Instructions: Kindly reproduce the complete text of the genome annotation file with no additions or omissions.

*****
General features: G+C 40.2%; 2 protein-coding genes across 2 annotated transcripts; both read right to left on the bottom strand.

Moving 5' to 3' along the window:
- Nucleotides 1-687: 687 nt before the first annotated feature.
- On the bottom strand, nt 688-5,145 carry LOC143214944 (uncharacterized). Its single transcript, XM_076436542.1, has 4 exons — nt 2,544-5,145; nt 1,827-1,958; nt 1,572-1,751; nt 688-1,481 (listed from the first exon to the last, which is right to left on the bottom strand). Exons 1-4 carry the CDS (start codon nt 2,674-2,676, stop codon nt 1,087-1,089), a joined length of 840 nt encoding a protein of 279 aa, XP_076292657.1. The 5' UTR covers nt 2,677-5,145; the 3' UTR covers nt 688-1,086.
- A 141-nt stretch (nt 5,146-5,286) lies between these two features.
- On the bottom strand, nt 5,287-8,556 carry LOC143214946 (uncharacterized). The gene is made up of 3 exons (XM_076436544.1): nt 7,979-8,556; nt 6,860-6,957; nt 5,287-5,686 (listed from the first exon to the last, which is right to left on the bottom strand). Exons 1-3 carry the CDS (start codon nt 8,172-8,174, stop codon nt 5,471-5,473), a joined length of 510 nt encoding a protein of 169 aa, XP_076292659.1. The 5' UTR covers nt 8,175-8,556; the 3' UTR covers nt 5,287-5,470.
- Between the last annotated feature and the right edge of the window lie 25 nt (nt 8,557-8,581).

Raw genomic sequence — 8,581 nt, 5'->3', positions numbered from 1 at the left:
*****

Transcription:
General features: G+C 40.2%; 2 protein-coding genes across 2 annotated transcripts; both read right to left on the bottom strand.

Moving 5' to 3' along the window:
- Nucleotides 1-687: 687 nt before the first annotated feature.
- On the bottom strand, nt 688-5,145 carry LOC143214944 (uncharacterized). Its single transcript, XM_076436542.1, has 4 exons — nt 2,544-5,145; nt 1,827-1,958; nt 1,572-1,751; nt 688-1,481 (listed from the first exon to the last, which is right to left on the bottom strand). Exons 1-4 carry the CDS (start codon nt 2,674-2,676, stop codon nt 1,087-1,089), a joined length of 840 nt encoding a protein of 279 aa, XP_076292657.1. The 5' UTR covers nt 2,677-5,145; the 3' UTR covers nt 688-1,086.
- A 141-nt stretch (nt 5,146-5,286) lies between these two features.
- On the bottom strand, nt 5,287-8,556 carry LOC143214946 (uncharacterized). The gene is made up of 3 exons (XM_076436544.1): nt 7,979-8,556; nt 6,860-6,957; nt 5,287-5,686 (listed from the first exon to the last, which is right to left on the bottom strand). Exons 1-3 carry the CDS (start codon nt 8,172-8,174, stop codon nt 5,471-5,473), a joined length of 510 nt encoding a protein of 169 aa, XP_076292659.1. The 5' UTR covers nt 8,175-8,556; the 3' UTR covers nt 5,287-5,470.
- Between the last annotated feature and the right edge of the window lie 25 nt (nt 8,557-8,581).

Raw genomic sequence — 8,581 nt, 5'->3', positions numbered from 1 at the left: